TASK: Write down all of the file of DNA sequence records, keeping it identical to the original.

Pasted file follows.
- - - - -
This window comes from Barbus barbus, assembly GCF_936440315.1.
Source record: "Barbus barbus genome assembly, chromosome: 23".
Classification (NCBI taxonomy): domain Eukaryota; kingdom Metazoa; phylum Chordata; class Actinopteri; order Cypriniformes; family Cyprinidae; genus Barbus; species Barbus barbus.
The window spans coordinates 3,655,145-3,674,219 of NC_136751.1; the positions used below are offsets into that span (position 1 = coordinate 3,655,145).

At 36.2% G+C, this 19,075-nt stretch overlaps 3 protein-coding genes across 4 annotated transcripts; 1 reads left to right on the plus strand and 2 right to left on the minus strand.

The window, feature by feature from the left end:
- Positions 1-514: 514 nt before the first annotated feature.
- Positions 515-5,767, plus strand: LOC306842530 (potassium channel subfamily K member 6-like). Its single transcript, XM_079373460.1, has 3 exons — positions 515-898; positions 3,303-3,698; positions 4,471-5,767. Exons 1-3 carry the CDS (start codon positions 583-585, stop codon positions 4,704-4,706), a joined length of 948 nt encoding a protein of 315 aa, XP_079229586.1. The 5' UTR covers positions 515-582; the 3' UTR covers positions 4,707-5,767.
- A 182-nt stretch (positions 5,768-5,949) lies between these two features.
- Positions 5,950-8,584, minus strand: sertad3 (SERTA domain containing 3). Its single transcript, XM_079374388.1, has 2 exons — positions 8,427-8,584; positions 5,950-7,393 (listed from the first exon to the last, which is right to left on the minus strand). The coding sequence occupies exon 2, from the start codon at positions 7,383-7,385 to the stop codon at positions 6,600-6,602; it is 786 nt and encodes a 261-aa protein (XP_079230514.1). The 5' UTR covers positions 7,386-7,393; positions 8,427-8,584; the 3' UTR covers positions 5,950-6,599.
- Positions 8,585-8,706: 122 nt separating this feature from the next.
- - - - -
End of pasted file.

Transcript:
This window comes from Barbus barbus, assembly GCF_936440315.1.
Source record: "Barbus barbus genome assembly, chromosome: 23".
Classification (NCBI taxonomy): domain Eukaryota; kingdom Metazoa; phylum Chordata; class Actinopteri; order Cypriniformes; family Cyprinidae; genus Barbus; species Barbus barbus.
The window spans coordinates 3,655,145-3,674,219 of NC_136751.1; the positions used below are offsets into that span (position 1 = coordinate 3,655,145).

At 36.2% G+C, this 19,075-nt stretch overlaps 3 protein-coding genes across 4 annotated transcripts; 1 reads left to right on the plus strand and 2 right to left on the minus strand.

The window, feature by feature from the left end:
- Positions 1-514: 514 nt before the first annotated feature.
- Positions 515-5,767, plus strand: LOC306842530 (potassium channel subfamily K member 6-like). Its single transcript, XM_079373460.1, has 3 exons — positions 515-898; positions 3,303-3,698; positions 4,471-5,767. Exons 1-3 carry the CDS (start codon positions 583-585, stop codon positions 4,704-4,706), a joined length of 948 nt encoding a protein of 315 aa, XP_079229586.1. The 5' UTR covers positions 515-582; the 3' UTR covers positions 4,707-5,767.
- A 182-nt stretch (positions 5,768-5,949) lies between these two features.
- Positions 5,950-8,584, minus strand: sertad3 (SERTA domain containing 3). Its single transcript, XM_079374388.1, has 2 exons — positions 8,427-8,584; positions 5,950-7,393 (listed from the first exon to the last, which is right to left on the minus strand). The coding sequence occupies exon 2, from the start codon at positions 7,383-7,385 to the stop codon at positions 6,600-6,602; it is 786 nt and encodes a 261-aa protein (XP_079230514.1). The 5' UTR covers positions 7,386-7,393; positions 8,427-8,584; the 3' UTR covers positions 5,950-6,599.
- Positions 8,585-8,706: 122 nt separating this feature from the next.